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Portrait/Self-Portrait: Selections from the Permanent Collection
May 21 - November 24, 2002
Artists have long been fascinated with the human face, including the representation of their own image. The portrait, in particular, remains a fertile vehicle for communicating both personal stories and universal concerns. This selection of works from the Permanent Collection reveals a wide range of response to the challenge of depicting one's own identity through realistic interpretation or symbolic representation. (left: George Healy, Portrait of Mathilda Hitchcock Knowlton, 1868, oil on canvas, Gift of Mary Knowlton)
Spanning the mid-nineteenth century to the present are miniature wedding portraits of Anne Morgan Horsman and Charles Imeson Horsman by Jacques Deb Delborra, two portraits by Rockford artist George Robertson, as well as contemporary works by Rapheal Soyer, and Rockford natives Mike Lash and Mart Herbig.
Portrait/Self-Portrait is a rich revelation of possibility within the artist's grasp of highly personal subject and execution. Contrasts in depiction are evident in Suzanna Coffey's stark self-portrait, Reginald Marshes' languidly posed Portrait of the Artist's Wife, and the symbolic Just David, Self-Portrait After Malevich by David Russick.
From the Exhibition -- Portrait of Alex Strachan, by George Robertson
In mid-19th century America, portraiture was ranked high in esteem, second only to history painting, in the hierarchy of celebrated art genres. The success of both established portrait studios and itinerant portraitists -- or limners -- is proof that the nationwide demand for painted portraits remained strong with the advent of photography. These artists recorded the character of an evolving nation as seen in the faces of its people. At their very best these early portraits, such as George Robertson's extraordinary Portrait of Alex Strachan, serve as both a historical document of our nation and an intimate glimpse into an individual personality. (left: George Robertson (1810-1894), Portrait of Alex Strachan, oil on canvas, 36 x 30 inches, 1886, Gift of William M. Strachan Estate)
George J. Robertson was born in Edinburgh, Scotland in 1810, the son of a Presbyterian minister. He studied at the prestigious Royal Academy of Arts in London from 1826 to 1836, exhibiting there regularly alongside John Constable and other important English artists of the day until 1836. Robertson came to America in 1842 and worked in Cleveland and Milwaukee before settling in Rockford in the mid-1850s. He is listed as a portrait painter in city directories beginning as early as 1857 and is most likely Rockford's first resident professional artist.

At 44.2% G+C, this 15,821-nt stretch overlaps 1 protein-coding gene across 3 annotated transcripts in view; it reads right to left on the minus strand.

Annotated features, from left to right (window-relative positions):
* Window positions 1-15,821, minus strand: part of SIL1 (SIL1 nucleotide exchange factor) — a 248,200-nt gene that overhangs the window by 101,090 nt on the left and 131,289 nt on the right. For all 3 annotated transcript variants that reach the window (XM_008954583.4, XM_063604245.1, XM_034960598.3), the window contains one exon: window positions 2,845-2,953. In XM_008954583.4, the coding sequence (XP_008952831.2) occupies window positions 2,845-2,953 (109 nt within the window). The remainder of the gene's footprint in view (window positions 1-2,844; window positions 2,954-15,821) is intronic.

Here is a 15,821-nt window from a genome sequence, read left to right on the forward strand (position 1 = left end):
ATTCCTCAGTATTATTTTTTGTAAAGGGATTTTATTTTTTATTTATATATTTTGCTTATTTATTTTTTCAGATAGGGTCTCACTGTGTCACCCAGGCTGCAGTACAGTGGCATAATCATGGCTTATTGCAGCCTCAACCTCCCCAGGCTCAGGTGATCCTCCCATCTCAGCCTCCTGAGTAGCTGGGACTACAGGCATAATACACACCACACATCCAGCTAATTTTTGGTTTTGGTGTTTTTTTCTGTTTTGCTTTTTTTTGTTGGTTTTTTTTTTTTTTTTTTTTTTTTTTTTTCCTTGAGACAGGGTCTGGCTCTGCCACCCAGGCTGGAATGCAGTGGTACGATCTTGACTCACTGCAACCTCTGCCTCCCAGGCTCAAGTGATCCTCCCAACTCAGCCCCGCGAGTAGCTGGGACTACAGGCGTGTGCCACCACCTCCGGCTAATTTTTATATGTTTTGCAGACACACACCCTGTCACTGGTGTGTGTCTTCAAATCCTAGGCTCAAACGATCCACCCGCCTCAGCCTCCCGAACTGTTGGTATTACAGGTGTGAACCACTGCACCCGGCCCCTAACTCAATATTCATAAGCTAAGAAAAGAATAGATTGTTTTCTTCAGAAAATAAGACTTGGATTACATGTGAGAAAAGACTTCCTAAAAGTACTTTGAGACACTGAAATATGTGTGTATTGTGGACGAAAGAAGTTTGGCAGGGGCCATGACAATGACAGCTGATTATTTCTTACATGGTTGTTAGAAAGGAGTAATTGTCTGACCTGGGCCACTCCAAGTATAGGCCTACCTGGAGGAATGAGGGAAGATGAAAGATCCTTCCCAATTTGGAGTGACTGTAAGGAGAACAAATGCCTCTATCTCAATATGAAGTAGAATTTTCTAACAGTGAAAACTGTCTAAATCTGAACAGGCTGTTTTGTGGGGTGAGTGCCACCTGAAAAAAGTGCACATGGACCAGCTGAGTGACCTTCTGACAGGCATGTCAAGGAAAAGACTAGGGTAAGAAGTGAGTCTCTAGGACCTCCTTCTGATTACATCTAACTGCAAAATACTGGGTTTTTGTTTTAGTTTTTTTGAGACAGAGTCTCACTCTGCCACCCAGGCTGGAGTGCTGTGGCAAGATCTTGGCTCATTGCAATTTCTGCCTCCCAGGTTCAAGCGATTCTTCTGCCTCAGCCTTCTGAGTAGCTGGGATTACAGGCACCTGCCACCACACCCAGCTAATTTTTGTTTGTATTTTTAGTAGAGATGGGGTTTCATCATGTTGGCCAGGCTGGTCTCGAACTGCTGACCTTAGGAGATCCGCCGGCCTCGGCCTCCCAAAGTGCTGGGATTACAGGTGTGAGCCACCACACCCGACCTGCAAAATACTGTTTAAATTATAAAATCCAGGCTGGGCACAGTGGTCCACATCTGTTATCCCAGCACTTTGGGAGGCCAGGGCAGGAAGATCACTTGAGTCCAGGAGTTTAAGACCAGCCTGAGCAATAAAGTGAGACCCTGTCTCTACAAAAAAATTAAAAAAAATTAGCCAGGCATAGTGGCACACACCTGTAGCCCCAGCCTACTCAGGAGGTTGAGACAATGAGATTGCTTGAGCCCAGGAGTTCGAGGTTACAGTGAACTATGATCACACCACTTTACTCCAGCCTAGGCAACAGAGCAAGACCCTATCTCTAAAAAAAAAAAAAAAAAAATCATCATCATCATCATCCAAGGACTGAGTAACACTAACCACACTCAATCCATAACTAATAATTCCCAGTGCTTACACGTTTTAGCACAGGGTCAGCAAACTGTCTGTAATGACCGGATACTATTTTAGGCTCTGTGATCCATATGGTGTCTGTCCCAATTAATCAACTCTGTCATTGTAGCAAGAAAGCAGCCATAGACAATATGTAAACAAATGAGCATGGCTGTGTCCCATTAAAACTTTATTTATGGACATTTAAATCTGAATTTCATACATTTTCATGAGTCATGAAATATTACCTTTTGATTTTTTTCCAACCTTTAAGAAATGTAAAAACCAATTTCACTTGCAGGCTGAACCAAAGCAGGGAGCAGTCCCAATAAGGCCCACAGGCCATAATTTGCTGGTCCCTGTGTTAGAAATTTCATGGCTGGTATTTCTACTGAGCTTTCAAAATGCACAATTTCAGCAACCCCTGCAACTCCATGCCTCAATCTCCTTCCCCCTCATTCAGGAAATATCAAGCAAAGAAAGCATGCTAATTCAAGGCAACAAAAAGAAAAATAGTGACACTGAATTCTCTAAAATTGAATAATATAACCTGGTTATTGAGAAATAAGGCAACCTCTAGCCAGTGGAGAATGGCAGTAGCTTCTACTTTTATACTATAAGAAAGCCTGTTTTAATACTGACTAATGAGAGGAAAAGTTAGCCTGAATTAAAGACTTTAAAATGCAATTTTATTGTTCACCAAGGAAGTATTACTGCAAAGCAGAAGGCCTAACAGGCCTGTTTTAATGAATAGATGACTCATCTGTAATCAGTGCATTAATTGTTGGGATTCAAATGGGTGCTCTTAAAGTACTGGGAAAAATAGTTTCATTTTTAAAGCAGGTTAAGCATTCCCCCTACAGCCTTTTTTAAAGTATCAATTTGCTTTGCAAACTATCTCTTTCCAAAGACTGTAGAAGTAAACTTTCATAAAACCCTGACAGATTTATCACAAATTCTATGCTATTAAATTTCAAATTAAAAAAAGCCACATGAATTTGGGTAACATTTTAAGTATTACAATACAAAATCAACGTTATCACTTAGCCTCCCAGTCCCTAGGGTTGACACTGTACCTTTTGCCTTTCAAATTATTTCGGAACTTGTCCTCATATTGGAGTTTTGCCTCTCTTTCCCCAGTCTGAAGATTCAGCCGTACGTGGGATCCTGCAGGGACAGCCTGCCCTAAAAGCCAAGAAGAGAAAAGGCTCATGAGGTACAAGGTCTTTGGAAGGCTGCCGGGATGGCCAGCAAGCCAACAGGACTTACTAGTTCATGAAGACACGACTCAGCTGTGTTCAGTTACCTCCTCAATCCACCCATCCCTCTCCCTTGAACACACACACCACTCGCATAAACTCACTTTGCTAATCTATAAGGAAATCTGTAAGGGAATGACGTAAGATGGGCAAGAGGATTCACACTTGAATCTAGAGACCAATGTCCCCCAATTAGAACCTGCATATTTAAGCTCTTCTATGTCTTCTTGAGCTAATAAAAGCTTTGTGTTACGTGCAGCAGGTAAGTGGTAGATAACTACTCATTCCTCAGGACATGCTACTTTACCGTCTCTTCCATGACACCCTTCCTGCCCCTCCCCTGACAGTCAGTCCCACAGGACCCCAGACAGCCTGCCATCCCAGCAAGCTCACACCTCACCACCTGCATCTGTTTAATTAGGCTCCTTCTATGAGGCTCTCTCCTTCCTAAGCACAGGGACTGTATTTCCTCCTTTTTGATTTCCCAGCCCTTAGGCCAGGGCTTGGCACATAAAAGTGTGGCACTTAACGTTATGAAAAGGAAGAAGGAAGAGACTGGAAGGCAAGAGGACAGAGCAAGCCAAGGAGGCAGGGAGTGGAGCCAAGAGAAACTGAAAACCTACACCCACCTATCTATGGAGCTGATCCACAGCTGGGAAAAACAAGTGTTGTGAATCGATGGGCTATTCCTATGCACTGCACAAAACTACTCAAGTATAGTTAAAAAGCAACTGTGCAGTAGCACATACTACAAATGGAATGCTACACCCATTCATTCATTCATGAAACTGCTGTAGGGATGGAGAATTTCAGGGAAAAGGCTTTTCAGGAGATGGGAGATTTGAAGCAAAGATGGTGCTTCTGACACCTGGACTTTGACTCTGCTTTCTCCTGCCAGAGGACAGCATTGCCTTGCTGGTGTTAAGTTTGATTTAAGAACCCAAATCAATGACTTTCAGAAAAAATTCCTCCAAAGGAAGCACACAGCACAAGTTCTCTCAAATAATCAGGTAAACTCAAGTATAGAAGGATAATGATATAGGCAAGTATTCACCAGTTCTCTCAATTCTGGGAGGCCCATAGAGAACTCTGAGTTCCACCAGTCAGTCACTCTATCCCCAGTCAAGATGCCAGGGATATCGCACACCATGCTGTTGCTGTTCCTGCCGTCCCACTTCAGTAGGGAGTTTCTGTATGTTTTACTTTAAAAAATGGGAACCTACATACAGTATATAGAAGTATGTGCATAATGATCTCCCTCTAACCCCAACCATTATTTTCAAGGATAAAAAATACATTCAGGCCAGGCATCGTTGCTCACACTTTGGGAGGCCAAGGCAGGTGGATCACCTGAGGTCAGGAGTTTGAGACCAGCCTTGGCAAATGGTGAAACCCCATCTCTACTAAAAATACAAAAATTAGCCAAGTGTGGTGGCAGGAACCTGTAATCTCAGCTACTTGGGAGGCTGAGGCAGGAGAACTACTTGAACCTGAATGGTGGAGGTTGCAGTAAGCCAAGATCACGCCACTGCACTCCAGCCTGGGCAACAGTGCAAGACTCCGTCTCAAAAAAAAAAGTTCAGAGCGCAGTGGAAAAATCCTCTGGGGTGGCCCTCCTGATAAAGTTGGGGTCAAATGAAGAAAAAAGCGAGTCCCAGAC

From 1860 to 1886, Robertson served as the first head of the Art Department at The Rockford Female Seminary School, now Rockford College. There he introduced elements of his academic training such as the study of anatomy and the drawing of plaster casts of Classical sculpture. A key figure in the area's cultural development, he was a member of the early Rockford Sketch Club and participated in its first exhibition in 1888. Although best known for his sensitive portraits, Robertson was accomplished at landscape painting as well, producing some extraordinary views of the city in its infancy.
Executed late in the artist's career, Portrait of Alex Strachan is one of the Robertson's most accomplished portraits. Strachan, a botanist and the foreman of the I. S. Shearman Nursery in Rockford, is depicted with a colorful bouquet of posies in his hand. In the manner of traditional English portraiture, he is seated in front of a bucolic landscape which is punctuated in the distance by floral garden beds, another sign of the sitter's trade. Robertson captures Strachan's pleasant nature through the glint in his eyes and the subtle curve of his lips, capturing an endearing image of a man in harmony with Nature.
Two decades prior to this portrait, Robertson painted a charming picture of Alex Strachan's house and nursery located at 1405 South West Street in Rockford. Astride a path leading to the greenhouse we can discern the tiny figure of the young Mr. Strachan with a watering can in his hand. Facing us, he stands as a proud caretaker of his acre of paradise. Portrait of Alex Strachan and House of Alex Strachan are among eleven Robertson paintings in the Museum's Permanent Collection, many gifted from heirs of the artist and his sitters. They comprise a vivid glimpse into Rockford's past by one of the region's most remarkable painters.
Portrait of Alex Strachan is on view in the exhibition Portrait/Self-Portrait in Anderson Gallery from May 21 to September 15, 2002.
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